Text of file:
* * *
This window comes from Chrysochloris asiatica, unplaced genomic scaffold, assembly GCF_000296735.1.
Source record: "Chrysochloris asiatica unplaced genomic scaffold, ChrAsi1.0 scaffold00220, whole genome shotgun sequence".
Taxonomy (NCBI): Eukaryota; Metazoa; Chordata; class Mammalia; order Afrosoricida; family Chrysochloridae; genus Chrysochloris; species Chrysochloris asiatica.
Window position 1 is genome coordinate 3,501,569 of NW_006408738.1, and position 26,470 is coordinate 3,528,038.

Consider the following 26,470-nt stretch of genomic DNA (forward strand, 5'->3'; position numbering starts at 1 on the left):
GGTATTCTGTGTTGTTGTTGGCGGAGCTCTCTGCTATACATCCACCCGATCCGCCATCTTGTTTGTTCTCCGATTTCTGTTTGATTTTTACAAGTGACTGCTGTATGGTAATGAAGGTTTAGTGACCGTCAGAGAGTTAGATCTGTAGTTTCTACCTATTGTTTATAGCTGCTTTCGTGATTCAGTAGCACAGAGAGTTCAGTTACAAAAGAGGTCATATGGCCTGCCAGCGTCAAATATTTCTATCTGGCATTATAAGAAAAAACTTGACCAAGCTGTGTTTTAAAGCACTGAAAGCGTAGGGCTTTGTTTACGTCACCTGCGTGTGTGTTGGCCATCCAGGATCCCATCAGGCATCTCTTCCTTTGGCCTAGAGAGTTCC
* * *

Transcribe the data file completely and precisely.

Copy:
This window comes from Chrysochloris asiatica, unplaced genomic scaffold, assembly GCF_000296735.1.
Source record: "Chrysochloris asiatica unplaced genomic scaffold, ChrAsi1.0 scaffold00220, whole genome shotgun sequence".
Taxonomy (NCBI): Eukaryota; Metazoa; Chordata; class Mammalia; order Afrosoricida; family Chrysochloridae; genus Chrysochloris; species Chrysochloris asiatica.
Window position 1 is genome coordinate 3,501,569 of NW_006408738.1, and position 26,470 is coordinate 3,528,038.

Consider the following 26,470-nt stretch of genomic DNA (forward strand, 5'->3'; position numbering starts at 1 on the left):
GGTATTCTGTGTTGTTGTTGGCGGAGCTCTCTGCTATACATCCACCCGATCCGCCATCTTGTTTGTTCTCCGATTTCTGTTTGATTTTTACAAGTGACTGCTGTATGGTAATGAAGGTTTAGTGACCGTCAGAGAGTTAGATCTGTAGTTTCTACCTATTGTTTATAGCTGCTTTCGTGATTCAGTAGCACAGAGAGTTCAGTTACAAAAGAGGTCATATGGCCTGCCAGCGTCAAATATTTCTATCTGGCATTATAAGAAAAAACTTGACCAAGCTGTGTTTTAAAGCACTGAAAGCGTAGGGCTTTGTTTACGTCACCTGCGTGTGTGTTGGCCATCCAGGATCCCATCAGGCATCTCTTCCTTTGGCCTAGAGAGTTCC